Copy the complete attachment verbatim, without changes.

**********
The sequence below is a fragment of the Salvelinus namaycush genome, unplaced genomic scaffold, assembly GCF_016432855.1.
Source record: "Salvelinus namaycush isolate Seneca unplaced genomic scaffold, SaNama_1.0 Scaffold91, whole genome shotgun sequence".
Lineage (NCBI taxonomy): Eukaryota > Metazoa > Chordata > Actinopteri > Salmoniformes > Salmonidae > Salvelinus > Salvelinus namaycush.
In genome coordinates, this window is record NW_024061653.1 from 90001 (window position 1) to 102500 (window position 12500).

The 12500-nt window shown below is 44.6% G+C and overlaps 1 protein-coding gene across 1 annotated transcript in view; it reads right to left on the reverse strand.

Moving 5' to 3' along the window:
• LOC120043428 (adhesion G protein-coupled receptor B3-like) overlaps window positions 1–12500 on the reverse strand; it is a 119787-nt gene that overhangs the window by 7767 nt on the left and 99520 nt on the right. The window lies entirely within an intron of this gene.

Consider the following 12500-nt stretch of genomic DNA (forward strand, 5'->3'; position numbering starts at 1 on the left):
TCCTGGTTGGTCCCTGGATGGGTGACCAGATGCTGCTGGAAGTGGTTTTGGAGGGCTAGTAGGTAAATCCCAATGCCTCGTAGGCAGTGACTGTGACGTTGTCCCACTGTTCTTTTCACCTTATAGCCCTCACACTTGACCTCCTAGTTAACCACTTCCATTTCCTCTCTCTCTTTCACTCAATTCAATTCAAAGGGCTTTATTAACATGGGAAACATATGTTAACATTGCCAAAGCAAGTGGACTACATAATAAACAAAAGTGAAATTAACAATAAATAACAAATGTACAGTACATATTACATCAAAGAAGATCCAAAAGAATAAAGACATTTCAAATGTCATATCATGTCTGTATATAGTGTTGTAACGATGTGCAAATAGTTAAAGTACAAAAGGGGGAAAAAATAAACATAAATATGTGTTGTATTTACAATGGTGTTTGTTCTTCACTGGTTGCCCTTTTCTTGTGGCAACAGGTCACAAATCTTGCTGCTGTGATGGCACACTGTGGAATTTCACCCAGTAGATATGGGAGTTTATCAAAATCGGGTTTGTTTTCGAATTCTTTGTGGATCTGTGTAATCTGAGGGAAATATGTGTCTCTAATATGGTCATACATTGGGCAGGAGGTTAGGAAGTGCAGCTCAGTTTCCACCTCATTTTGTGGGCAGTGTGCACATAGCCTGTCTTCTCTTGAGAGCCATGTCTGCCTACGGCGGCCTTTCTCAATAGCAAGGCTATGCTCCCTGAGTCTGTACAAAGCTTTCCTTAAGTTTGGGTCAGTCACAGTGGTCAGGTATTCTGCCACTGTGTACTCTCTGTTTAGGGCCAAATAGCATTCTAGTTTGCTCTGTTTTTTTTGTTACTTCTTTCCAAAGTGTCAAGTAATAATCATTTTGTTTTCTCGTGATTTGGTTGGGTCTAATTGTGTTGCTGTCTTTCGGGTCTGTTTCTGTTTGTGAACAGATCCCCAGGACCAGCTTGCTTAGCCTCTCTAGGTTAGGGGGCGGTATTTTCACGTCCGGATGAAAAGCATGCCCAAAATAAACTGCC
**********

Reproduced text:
The sequence below is a fragment of the Salvelinus namaycush genome, unplaced genomic scaffold, assembly GCF_016432855.1.
Source record: "Salvelinus namaycush isolate Seneca unplaced genomic scaffold, SaNama_1.0 Scaffold91, whole genome shotgun sequence".
Lineage (NCBI taxonomy): Eukaryota > Metazoa > Chordata > Actinopteri > Salmoniformes > Salmonidae > Salvelinus > Salvelinus namaycush.
In genome coordinates, this window is record NW_024061653.1 from 90001 (window position 1) to 102500 (window position 12500).

The 12500-nt window shown below is 44.6% G+C and overlaps 1 protein-coding gene across 1 annotated transcript in view; it reads right to left on the reverse strand.

Moving 5' to 3' along the window:
• LOC120043428 (adhesion G protein-coupled receptor B3-like) overlaps window positions 1–12500 on the reverse strand; it is a 119787-nt gene that overhangs the window by 7767 nt on the left and 99520 nt on the right. The window lies entirely within an intron of this gene.

Consider the following 12500-nt stretch of genomic DNA (forward strand, 5'->3'; position numbering starts at 1 on the left):
TCCTGGTTGGTCCCTGGATGGGTGACCAGATGCTGCTGGAAGTGGTTTTGGAGGGCTAGTAGGTAAATCCCAATGCCTCGTAGGCAGTGACTGTGACGTTGTCCCACTGTTCTTTTCACCTTATAGCCCTCACACTTGACCTCCTAGTTAACCACTTCCATTTCCTCTCTCTCTTTCACTCAATTCAATTCAAAGGGCTTTATTAACATGGGAAACATATGTTAACATTGCCAAAGCAAGTGGACTACATAATAAACAAAAGTGAAATTAACAATAAATAACAAATGTACAGTACATATTACATCAAAGAAGATCCAAAAGAATAAAGACATTTCAAATGTCATATCATGTCTGTATATAGTGTTGTAACGATGTGCAAATAGTTAAAGTACAAAAGGGGGAAAAAATAAACATAAATATGTGTTGTATTTACAATGGTGTTTGTTCTTCACTGGTTGCCCTTTTCTTGTGGCAACAGGTCACAAATCTTGCTGCTGTGATGGCACACTGTGGAATTTCACCCAGTAGATATGGGAGTTTATCAAAATCGGGTTTGTTTTCGAATTCTTTGTGGATCTGTGTAATCTGAGGGAAATATGTGTCTCTAATATGGTCATACATTGGGCAGGAGGTTAGGAAGTGCAGCTCAGTTTCCACCTCATTTTGTGGGCAGTGTGCACATAGCCTGTCTTCTCTTGAGAGCCATGTCTGCCTACGGCGGCCTTTCTCAATAGCAAGGCTATGCTCCCTGAGTCTGTACAAAGCTTTCCTTAAGTTTGGGTCAGTCACAGTGGTCAGGTATTCTGCCACTGTGTACTCTCTGTTTAGGGCCAAATAGCATTCTAGTTTGCTCTGTTTTTTTTGTTACTTCTTTCCAAAGTGTCAAGTAATAATCATTTTGTTTTCTCGTGATTTGGTTGGGTCTAATTGTGTTGCTGTCTTTCGGGTCTGTTTCTGTTTGTGAACAGATCCCCAGGACCAGCTTGCTTAGCCTCTCTAGGTTAGGGGGCGGTATTTTCACGTCCGGATGAAAAGCATGCCCAAAATAAACTGCC